Godparent advice(4 Posts)
I think that the couple you have asked already will expect there to be other Godparents.
I am a Godmother to 3 children. All of the children belong to friends. My husband is a Godfather to 1 of the children too. In all cases I have been the only friend asked and the other Godparents have all been family. I have never felt less important than any of the others because they are related, but have just felt immensely honoured to be asked to undertake such a significant role in the child's life. In response to your post I am sure that the couple you have asked will feel exactly the same pride and not consider rank order or anything like that.
My DD has 3 Godparents- 2 friends and my DH's not so 'D'brother! He has always been a bit jealous of our little unit and this has led to him being quite spiteful on occasions and arguments thereafter. We asked him to be a Godfather to try and strengthen family ties a bit and allow him to feel included, but it didn't work out like that. After a few months of the Christening he lost interest, started the nastiness again and now does not even acknowledge our DD- even if she is in the same room as him.
He has let us down greatly since he is family and perhaps rather wrongly associated with that, we did consider it would be him we could most rely to behave in the interests of our daughter. That doesn't mean to say we considered him the most 'important' Godparent but we did think he would take the role the most seriously.
The other Godparents my DD has are wonderful and she has a really special bond with them.
Our DD has 3 male & 2 female GodParents - the extra male was more of a happy accident as he is the long term partner of my Gay friend who was chosen as DDs Godfather, he is the most religious of the group, so on the day he ended up standing at the font with his nervous boyfriend & got roped in by the Vicar - she did check with us first, as wasn't sure if it was meant to be & we agreed - IYSWIM - so he became an unexpected extra GP, but he & his partner have been totally brilliant GPs & really take the whole thing seriously
Choosing GPs is a strange one, we tried very hard to chose people who we trusted to want to always be part of DDs life - one F was a very long time friend, who worked in childcare & had 2 of her own & no health problems etc & also very spiritual, so she seemed like a really safe bet - sadly turned out not to be the case at all - She seemed thrilled to be asked, yet didn't take that much interest in DD, bar on her terms - ie we take DD to meet her etc - I always thought she was great with DCs, but she was pretty brusque with DD & DD grew up not to like her much, a couple of years back, I had a very odd fall out with her - one that with hindsight I think she orchestrated as it was just plain weird - we've never heard from her again - she's cut DD off completely, if anyone had warned me how it would turn out I would never have believed it, she out of all of them really was my top choice & safest bet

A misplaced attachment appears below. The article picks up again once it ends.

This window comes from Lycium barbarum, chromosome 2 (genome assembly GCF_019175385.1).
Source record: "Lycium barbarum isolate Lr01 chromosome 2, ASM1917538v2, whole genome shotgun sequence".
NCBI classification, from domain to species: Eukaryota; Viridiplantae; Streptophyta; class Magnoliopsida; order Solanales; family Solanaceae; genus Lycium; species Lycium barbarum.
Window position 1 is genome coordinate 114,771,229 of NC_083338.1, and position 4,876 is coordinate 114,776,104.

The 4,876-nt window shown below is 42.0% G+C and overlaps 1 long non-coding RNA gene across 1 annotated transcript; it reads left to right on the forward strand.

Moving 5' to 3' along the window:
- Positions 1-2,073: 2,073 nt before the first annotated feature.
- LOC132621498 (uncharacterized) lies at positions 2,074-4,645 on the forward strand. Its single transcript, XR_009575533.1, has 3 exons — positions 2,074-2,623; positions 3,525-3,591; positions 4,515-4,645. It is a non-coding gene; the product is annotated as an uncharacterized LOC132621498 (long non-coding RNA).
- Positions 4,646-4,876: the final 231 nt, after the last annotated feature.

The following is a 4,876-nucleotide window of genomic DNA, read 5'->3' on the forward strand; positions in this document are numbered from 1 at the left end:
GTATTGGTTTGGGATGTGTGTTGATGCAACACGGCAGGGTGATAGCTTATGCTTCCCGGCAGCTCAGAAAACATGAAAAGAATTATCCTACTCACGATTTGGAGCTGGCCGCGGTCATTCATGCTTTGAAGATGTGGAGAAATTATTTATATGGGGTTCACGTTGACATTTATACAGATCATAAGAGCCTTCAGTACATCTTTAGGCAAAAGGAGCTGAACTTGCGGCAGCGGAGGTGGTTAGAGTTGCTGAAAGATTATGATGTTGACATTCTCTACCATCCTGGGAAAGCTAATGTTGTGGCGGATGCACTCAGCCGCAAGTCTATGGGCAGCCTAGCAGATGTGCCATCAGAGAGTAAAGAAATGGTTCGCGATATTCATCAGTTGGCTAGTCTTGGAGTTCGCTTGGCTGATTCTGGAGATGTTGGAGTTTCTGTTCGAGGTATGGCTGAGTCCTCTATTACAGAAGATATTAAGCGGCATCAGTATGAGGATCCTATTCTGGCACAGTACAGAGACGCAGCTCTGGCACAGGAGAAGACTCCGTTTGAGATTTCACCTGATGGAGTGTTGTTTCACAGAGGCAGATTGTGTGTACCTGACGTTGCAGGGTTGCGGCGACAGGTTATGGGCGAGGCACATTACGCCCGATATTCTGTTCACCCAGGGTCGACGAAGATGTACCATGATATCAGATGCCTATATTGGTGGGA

Thankfully the others have all been brilliant - & the 3rd guys wife now is DDs chosen surrogate GM
So, with us there didn't seem to be any protocol as such - I did speak with the Vicar, though she is very forward thinking & she just said the more the merrier & I let the others know too - with hindsight having more has been a real blessing
my ds has three grandparents, two men and one woman - an aunt, a cousin and a friend. I thought you were supposed to have three, 2 males and 1 female for a boy and 2 females and 1 male for a girl? We told them who we had asked/were going to ask and none of them knew each other very well (still dont)
It is OK to tell prospective godparents (after you have asked them, and they have accepted), that there will be other godparents too? We have already asked one couple, but would like to add a third godparent into the mix. Keen that all should feel equally "important".
How best to go about this, oh Mumsnetters?
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